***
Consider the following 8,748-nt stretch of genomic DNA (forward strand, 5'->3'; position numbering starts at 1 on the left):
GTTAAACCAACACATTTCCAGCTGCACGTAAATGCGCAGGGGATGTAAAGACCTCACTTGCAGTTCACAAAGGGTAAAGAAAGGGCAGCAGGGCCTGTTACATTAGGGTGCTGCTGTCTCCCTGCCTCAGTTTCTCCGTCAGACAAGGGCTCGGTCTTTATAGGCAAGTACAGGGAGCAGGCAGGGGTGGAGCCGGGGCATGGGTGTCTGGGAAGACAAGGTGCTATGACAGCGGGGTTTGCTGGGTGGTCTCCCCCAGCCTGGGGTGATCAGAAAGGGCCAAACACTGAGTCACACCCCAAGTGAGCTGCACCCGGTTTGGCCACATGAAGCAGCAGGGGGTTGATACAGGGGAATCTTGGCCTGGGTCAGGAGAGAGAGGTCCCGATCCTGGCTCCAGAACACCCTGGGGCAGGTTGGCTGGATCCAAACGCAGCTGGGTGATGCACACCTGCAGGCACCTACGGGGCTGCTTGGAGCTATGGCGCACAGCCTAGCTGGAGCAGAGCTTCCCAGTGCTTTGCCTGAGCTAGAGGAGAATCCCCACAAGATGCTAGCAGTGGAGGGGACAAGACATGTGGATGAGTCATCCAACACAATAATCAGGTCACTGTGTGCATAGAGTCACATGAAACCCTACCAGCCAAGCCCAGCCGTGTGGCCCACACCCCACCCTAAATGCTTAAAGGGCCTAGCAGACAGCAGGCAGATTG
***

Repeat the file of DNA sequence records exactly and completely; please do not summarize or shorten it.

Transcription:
Consider the following 8,748-nt stretch of genomic DNA (forward strand, 5'->3'; position numbering starts at 1 on the left):
GTTAAACCAACACATTTCCAGCTGCACGTAAATGCGCAGGGGATGTAAAGACCTCACTTGCAGTTCACAAAGGGTAAAGAAAGGGCAGCAGGGCCTGTTACATTAGGGTGCTGCTGTCTCCCTGCCTCAGTTTCTCCGTCAGACAAGGGCTCGGTCTTTATAGGCAAGTACAGGGAGCAGGCAGGGGTGGAGCCGGGGCATGGGTGTCTGGGAAGACAAGGTGCTATGACAGCGGGGTTTGCTGGGTGGTCTCCCCCAGCCTGGGGTGATCAGAAAGGGCCAAACACTGAGTCACACCCCAAGTGAGCTGCACCCGGTTTGGCCACATGAAGCAGCAGGGGGTTGATACAGGGGAATCTTGGCCTGGGTCAGGAGAGAGAGGTCCCGATCCTGGCTCCAGAACACCCTGGGGCAGGTTGGCTGGATCCAAACGCAGCTGGGTGATGCACACCTGCAGGCACCTACGGGGCTGCTTGGAGCTATGGCGCACAGCCTAGCTGGAGCAGAGCTTCCCAGTGCTTTGCCTGAGCTAGAGGAGAATCCCCACAAGATGCTAGCAGTGGAGGGGACAAGACATGTGGATGAGTCATCCAACACAATAATCAGGTCACTGTGTGCATAGAGTCACATGAAACCCTACCAGCCAAGCCCAGCCGTGTGGCCCACACCCCACCCTAAATGCTTAAAGGGCCTAGCAGACAGCAGGCAGATTG